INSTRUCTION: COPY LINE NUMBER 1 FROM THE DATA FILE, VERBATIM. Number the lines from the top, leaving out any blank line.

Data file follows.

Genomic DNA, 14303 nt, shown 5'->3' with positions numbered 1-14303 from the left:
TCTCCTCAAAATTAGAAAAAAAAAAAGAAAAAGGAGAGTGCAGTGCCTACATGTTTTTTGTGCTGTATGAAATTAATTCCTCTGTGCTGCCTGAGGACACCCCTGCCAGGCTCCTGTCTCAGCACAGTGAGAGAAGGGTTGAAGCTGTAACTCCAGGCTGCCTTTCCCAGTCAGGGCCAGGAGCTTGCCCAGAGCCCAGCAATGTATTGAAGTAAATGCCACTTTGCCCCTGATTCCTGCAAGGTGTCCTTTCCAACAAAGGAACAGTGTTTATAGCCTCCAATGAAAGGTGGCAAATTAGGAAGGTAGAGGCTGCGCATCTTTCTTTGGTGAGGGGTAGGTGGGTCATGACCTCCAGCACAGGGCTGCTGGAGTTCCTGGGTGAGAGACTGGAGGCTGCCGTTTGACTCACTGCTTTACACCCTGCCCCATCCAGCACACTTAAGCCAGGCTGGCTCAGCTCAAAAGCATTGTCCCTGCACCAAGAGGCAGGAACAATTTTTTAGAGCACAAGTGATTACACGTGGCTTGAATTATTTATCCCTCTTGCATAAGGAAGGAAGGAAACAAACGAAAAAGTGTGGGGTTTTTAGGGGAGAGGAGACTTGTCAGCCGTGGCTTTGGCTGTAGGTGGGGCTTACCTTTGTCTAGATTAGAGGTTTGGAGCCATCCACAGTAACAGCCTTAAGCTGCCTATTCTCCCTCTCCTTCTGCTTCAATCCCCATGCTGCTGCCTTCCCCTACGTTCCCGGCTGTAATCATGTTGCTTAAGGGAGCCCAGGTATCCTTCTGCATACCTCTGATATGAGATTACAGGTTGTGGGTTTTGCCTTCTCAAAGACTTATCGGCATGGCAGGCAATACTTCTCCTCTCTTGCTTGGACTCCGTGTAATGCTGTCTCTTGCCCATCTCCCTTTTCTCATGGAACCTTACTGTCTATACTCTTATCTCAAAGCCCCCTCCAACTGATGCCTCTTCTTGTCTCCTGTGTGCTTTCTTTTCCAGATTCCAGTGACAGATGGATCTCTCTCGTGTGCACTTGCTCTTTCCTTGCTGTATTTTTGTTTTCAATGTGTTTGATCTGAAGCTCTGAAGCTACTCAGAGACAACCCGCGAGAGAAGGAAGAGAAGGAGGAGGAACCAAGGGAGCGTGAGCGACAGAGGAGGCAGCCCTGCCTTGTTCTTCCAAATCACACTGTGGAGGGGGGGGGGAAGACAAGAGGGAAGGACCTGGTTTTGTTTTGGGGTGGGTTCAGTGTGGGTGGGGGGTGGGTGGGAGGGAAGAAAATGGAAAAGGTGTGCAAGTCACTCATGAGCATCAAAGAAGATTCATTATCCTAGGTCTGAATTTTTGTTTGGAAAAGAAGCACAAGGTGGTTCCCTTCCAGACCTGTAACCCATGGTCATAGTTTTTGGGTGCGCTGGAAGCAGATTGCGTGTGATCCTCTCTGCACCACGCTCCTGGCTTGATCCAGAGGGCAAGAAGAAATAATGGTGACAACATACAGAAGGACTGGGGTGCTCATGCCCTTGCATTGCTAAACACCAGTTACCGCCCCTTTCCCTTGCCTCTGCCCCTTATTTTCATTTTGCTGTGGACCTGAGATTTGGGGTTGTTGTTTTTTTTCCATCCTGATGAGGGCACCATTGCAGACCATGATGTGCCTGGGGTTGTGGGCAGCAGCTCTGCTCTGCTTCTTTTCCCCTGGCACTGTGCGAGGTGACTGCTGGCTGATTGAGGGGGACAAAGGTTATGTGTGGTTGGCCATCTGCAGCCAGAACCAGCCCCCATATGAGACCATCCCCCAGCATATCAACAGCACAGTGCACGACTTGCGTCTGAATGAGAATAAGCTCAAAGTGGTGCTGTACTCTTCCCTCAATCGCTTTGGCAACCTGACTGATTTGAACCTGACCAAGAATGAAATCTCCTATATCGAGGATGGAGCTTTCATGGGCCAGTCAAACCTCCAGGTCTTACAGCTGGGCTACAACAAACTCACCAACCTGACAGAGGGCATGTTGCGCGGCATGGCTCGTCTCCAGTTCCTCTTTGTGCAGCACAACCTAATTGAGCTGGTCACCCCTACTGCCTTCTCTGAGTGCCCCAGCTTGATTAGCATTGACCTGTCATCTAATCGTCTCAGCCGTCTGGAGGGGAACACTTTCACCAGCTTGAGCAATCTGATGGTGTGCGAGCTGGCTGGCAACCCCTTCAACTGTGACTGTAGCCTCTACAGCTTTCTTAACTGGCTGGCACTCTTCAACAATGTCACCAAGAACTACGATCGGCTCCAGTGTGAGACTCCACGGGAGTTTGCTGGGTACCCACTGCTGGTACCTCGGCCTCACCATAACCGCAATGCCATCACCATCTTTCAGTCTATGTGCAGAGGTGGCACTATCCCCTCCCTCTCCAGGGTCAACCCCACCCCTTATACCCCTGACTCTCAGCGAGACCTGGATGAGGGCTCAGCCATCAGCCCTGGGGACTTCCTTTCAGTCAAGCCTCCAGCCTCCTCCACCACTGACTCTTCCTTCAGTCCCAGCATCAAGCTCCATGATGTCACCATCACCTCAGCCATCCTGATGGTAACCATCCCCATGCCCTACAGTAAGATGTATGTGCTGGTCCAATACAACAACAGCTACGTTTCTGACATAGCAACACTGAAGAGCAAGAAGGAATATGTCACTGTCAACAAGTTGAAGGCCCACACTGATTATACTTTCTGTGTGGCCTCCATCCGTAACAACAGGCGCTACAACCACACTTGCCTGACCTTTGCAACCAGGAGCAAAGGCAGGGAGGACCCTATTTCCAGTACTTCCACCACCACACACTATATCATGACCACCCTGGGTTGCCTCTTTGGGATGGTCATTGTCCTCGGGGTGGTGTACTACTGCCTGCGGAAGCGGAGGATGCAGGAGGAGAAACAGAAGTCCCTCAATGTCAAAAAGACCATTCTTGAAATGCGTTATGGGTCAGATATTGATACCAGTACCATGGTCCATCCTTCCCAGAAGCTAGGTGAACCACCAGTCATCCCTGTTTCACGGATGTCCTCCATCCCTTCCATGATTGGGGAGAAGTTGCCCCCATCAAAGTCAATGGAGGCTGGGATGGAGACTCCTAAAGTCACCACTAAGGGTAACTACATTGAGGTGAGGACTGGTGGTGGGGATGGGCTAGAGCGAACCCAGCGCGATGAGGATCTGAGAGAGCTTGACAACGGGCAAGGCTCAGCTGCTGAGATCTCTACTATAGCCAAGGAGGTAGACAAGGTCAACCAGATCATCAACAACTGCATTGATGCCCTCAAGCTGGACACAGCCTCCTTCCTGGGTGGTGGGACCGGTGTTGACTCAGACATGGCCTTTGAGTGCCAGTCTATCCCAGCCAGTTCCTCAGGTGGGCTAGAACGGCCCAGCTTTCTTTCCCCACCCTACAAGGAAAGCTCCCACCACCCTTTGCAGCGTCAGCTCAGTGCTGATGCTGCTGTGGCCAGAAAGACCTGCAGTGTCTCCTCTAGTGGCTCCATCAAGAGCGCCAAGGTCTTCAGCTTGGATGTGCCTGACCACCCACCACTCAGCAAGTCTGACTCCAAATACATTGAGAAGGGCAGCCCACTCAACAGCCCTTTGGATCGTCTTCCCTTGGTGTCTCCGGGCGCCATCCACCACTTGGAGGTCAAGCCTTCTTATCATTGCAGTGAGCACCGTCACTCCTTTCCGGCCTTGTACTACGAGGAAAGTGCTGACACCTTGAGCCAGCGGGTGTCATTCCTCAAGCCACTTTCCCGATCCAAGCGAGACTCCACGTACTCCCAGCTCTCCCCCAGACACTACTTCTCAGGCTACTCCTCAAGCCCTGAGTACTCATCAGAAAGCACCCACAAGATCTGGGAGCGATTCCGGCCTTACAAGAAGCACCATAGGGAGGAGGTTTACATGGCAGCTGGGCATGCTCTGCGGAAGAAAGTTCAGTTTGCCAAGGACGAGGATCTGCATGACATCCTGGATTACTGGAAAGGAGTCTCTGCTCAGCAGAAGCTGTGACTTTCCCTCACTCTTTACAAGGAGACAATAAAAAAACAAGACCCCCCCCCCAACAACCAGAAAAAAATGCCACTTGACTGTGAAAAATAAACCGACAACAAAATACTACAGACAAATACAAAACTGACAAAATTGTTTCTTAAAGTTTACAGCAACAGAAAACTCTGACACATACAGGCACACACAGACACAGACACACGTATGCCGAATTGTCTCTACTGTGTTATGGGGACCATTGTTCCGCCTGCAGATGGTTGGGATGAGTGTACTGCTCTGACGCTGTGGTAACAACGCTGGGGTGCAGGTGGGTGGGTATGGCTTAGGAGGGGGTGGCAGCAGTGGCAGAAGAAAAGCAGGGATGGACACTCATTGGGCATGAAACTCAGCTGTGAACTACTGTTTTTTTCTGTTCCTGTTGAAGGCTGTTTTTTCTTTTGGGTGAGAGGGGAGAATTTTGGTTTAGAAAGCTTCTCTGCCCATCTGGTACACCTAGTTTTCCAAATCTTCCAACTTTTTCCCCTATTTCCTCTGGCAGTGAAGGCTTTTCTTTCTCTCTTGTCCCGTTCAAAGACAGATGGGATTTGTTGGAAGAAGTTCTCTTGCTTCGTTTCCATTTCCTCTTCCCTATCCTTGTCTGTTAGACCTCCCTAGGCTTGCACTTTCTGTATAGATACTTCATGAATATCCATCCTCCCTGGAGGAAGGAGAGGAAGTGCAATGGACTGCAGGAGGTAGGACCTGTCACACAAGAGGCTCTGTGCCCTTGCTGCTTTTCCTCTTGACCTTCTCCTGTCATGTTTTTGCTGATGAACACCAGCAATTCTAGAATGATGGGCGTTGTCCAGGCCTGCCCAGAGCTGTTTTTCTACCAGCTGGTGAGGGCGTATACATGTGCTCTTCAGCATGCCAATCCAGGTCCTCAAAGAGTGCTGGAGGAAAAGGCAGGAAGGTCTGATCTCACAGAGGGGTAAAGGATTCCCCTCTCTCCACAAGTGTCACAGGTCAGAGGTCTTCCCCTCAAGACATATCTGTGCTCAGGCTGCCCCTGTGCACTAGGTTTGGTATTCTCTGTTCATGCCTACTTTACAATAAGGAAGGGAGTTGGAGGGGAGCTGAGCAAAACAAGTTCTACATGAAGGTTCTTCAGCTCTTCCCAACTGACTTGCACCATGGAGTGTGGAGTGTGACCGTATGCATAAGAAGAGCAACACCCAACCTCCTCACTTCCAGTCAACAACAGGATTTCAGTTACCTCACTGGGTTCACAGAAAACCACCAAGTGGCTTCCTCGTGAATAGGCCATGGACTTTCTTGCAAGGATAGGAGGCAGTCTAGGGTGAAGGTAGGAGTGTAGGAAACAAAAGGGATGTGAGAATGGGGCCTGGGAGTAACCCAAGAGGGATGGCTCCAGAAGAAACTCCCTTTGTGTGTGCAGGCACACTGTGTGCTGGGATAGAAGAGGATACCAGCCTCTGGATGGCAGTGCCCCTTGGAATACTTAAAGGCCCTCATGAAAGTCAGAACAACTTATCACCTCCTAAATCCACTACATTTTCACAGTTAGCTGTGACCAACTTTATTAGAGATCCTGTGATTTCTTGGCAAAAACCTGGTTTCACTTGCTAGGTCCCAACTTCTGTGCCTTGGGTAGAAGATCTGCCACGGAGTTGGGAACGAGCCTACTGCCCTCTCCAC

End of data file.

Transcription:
Genomic DNA, 14303 nt, shown 5'->3' with positions numbered 1-14303 from the left: